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Commentary: Chicken and other food export bans create a lose-lose scenario for everyone

Temporary food export bans are an easy way for countries to soothe domestic concerns about rising prices. They have an impact on Singapore households too, says OCBC’s Selena Ling.

Commentary: Chicken and other food export bans create a lose-lose scenario for everyone

A fresh chicken stall at Beo Crescent Market. (Photo: CNA/Marcus Mark Ramos)

SINGAPORE: Singaporeans fervently believe that to eat is a necessity, but to eat well is an art. Judging by how chilled chickens flew off supermarket shelves in Singapore after Malaysia announced it would ban chicken exports – up to 3.6 million chickens per month – from Wednesday (Jun 1), it appeared that a “chicken run” was underway. 

It seems rational to temporarily restrict food exports, amid reports of a shortage in Malaysia, to stabilise domestic supply and possibly cool rising prices. Indonesia had also done this recently, implementing a three-week export ban on palm oil to control cooking oil prices at home.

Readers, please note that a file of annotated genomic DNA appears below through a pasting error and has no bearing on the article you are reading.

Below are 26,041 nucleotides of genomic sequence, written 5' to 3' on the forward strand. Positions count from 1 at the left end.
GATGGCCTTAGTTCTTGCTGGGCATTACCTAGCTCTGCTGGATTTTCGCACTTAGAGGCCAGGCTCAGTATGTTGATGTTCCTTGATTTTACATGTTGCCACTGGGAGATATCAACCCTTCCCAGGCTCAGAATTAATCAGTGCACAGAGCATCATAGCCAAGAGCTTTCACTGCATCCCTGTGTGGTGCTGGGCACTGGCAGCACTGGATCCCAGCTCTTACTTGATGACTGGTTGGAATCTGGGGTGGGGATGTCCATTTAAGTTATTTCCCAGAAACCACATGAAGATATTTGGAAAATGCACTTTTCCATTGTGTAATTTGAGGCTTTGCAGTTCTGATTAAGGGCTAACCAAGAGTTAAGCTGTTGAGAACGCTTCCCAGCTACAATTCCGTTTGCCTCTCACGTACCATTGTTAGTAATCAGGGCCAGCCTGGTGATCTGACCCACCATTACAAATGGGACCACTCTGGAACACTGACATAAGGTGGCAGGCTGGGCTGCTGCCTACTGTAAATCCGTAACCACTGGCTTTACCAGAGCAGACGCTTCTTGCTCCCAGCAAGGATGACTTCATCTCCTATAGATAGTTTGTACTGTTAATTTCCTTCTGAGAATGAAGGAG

These bans strike close to home, but they are far from the only ones. India recently restricted wheat and sugar exports. Kazakhstan, Egypt and Turkey have also banned edible oil exports since March. 

According to the International Food Policy Research Institute, 19 countries currently have export bans for 31 products, which affect about 7 per cent of global calories. 

Amid the Ukraine war, United Nations Secretary-General Antonio Guterres recently warned that the “spectre of a global food shortage” could last for years: The Food and Agriculture Organization's Food Price Index hit a record high in recent months. Prices for key food commodities like wheat, barley and sunflower oil have skyrocketed, compounded by buoyant fuel and fertiliser prices, logistics problems and climate events that may worsen food harvests.

A domino phenomenon of food nationalism may be a lose-lose scenario for everyone: It drives up food prices, including for those who already struggle to afford it.

Countries’ medium-term policy credibility and business relationships are jeopardised as partners scramble to find alternative substitutes on short notice. Bans also tend to increase the incentive to smuggle goods out for higher foreign prices.

But temporary food export bans appear an easy way for countries to soothe domestic concerns and may persist so long as people worry about food inflation.

What lies in store for Singapore, seeing as we import over 90 per cent of our food requirements?